First Degree Murder
An Illinois homicide attorney can provide legal guidance if you are facing criminal charges. In order to be convicted of first degree murder, the prosecutor must prove beyond a reasonable doubt that the defendant killed an individual without a lawful defense. There are three situations in which an individual can be convicted of first degree of murder.
- The defendant intended to kill or commit great bodily harm to victim, or knew that such act would cause great bodily harm;
- The defendant knew that the act created a strong probability or causing death or great bodily harm to the victim; or
- The defendant was attempting or committed a forcible felony other than second degree murder.
The evidence by the prosecution must be sufficient to establish criminal liability that the defendant failed to perceive a substantial and unjustifiable risk that is a gross deviation from what a reasonable person would do. If you have been charged with first degree murder, consult a Chicago attorney at Goldman & Associates for help with your case.Defense to First Degree Murder
There are several defenses available to defend against first degree murder in Illinois.
- Self-Defense – The defendant’s conduct was provoked by the victim with the intent to cause physical injury to another person and defendant was not the initial aggressor.
- Intoxication –The defendant was so drunk that he lacked the capacity to understand the impact of what he/she had done.
- Insanity Defense –The defendant engaged in conduct we consider morally blameworthy, but because the mental state of the defendant he is not morally blameworthy due to his/her mental culpability.
- Lack of requisite intent –The defendant lacked the requisite mens rea (intent) of purposefully, knowingly, or recklessly causing grievous bodily harm to the victim.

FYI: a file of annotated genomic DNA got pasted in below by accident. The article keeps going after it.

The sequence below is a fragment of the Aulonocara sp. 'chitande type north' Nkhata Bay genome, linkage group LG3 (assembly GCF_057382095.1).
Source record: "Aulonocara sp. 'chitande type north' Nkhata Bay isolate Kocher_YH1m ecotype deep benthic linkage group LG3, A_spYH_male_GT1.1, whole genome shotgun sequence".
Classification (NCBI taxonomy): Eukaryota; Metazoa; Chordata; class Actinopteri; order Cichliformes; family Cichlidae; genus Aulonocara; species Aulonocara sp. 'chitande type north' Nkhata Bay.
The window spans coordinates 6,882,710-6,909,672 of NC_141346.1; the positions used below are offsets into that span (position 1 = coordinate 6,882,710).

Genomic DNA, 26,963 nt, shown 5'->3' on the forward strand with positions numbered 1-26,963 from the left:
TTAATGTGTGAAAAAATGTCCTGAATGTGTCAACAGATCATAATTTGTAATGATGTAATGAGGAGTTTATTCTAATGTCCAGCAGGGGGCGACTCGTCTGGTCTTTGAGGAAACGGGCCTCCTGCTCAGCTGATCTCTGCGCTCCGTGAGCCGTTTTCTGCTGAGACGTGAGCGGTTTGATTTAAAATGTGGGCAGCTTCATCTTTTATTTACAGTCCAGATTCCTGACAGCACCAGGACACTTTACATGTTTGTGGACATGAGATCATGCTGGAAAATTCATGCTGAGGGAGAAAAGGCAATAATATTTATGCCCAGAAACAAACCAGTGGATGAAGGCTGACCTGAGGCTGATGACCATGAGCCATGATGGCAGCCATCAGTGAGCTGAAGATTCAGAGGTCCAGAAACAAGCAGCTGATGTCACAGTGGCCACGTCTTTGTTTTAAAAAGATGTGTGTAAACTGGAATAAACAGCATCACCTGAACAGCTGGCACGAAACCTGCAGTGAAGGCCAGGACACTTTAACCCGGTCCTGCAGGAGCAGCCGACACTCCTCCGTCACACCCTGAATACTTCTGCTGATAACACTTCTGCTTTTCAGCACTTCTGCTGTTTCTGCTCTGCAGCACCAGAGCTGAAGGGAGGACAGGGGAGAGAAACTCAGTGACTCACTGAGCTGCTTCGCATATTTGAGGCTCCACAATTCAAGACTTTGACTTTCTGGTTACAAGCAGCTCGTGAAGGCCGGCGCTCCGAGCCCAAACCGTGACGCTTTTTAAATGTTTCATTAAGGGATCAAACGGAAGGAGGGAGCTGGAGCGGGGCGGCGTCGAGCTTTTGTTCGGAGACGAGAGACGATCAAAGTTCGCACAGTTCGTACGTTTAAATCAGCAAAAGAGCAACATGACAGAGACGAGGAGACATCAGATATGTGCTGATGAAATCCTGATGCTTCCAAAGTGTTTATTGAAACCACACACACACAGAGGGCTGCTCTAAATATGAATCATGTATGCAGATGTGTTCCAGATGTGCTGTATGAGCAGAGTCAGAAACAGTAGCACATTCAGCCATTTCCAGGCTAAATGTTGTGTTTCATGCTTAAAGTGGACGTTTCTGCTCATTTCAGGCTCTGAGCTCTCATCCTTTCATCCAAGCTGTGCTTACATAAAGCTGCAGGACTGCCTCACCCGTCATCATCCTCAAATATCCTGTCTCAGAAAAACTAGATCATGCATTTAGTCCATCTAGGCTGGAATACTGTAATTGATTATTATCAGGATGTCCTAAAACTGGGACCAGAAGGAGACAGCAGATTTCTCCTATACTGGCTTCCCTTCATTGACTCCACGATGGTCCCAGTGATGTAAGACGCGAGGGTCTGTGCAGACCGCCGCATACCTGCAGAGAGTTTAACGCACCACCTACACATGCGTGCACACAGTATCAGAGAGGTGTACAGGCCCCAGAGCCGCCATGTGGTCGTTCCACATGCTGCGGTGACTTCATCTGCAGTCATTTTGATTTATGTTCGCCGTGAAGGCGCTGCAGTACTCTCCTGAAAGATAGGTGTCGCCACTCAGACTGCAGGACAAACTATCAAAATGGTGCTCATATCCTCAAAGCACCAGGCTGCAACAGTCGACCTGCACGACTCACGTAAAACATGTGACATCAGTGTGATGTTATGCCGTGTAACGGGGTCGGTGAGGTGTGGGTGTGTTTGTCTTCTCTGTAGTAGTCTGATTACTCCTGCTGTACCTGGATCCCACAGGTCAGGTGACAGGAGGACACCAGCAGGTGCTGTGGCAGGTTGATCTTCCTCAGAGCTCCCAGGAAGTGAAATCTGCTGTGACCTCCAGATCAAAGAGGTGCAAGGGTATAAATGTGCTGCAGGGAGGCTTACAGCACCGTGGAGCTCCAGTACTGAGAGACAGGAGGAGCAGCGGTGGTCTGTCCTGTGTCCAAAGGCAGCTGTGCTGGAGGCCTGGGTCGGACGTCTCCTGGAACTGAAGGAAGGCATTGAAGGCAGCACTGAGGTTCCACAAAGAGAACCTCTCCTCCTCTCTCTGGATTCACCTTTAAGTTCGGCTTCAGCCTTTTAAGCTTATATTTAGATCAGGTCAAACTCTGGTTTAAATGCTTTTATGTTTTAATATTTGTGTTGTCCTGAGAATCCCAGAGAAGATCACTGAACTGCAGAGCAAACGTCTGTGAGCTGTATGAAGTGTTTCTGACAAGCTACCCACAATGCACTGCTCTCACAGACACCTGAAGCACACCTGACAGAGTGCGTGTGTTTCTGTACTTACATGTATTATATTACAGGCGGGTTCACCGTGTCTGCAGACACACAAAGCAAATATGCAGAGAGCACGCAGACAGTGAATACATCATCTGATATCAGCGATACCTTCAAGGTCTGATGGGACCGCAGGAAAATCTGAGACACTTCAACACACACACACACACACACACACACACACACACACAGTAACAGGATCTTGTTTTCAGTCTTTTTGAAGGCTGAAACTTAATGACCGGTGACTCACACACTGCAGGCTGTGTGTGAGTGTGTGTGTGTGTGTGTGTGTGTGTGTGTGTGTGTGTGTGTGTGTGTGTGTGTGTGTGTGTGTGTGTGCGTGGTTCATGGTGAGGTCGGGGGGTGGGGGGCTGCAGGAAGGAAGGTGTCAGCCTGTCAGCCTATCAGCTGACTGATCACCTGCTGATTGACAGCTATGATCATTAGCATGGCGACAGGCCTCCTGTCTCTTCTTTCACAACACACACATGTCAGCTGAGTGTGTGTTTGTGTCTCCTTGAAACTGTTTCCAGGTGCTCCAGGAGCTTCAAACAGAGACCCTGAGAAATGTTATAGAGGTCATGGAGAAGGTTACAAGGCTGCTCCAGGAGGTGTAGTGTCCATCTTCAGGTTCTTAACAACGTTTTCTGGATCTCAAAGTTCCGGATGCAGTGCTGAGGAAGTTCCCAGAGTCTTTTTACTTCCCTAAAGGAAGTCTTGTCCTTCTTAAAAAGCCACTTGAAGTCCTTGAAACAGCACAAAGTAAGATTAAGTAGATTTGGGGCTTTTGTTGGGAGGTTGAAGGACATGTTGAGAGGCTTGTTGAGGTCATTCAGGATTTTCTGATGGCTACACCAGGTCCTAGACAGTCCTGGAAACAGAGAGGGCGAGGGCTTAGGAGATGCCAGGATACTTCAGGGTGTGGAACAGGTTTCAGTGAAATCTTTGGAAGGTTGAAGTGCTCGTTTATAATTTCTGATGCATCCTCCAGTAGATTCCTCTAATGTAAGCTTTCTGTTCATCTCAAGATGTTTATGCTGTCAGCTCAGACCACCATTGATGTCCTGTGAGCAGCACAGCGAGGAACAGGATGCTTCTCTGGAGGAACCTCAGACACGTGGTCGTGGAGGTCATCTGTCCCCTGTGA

Illinois is not a death penalty state. Therefore, a defendant may not be sentenced to death if they have been found guilty of first degree murder.
Punishment in a first degree murder case is determined at a sentencing hearing held at the request of the court.
At the hearing, the judge may hear evidence on aggravating and mitigating factors involved in the crime and determine a penalty dependent on those factors. The court will consider or instruct the jury to consider any aggravating and mitigating factors which are relevant to the imposition of the sentencing.
Mitigating factors may include, but are not limited to:
- No significant history of prior criminal activity;
- Extreme emotional distress with reasonable explanation;
- The defendant’s background includes a history of extreme emotional or physical abuse; and
- The defendant suffers from a reduced mental capacity.
If you are facing criminal prosecution for any homicide-related crime or have been charged with first degree murder, Goldman & Associates can assist you in understanding and protecting your legal rights. Reach out to our attorneys today to discuss your case at (773) 484-3131.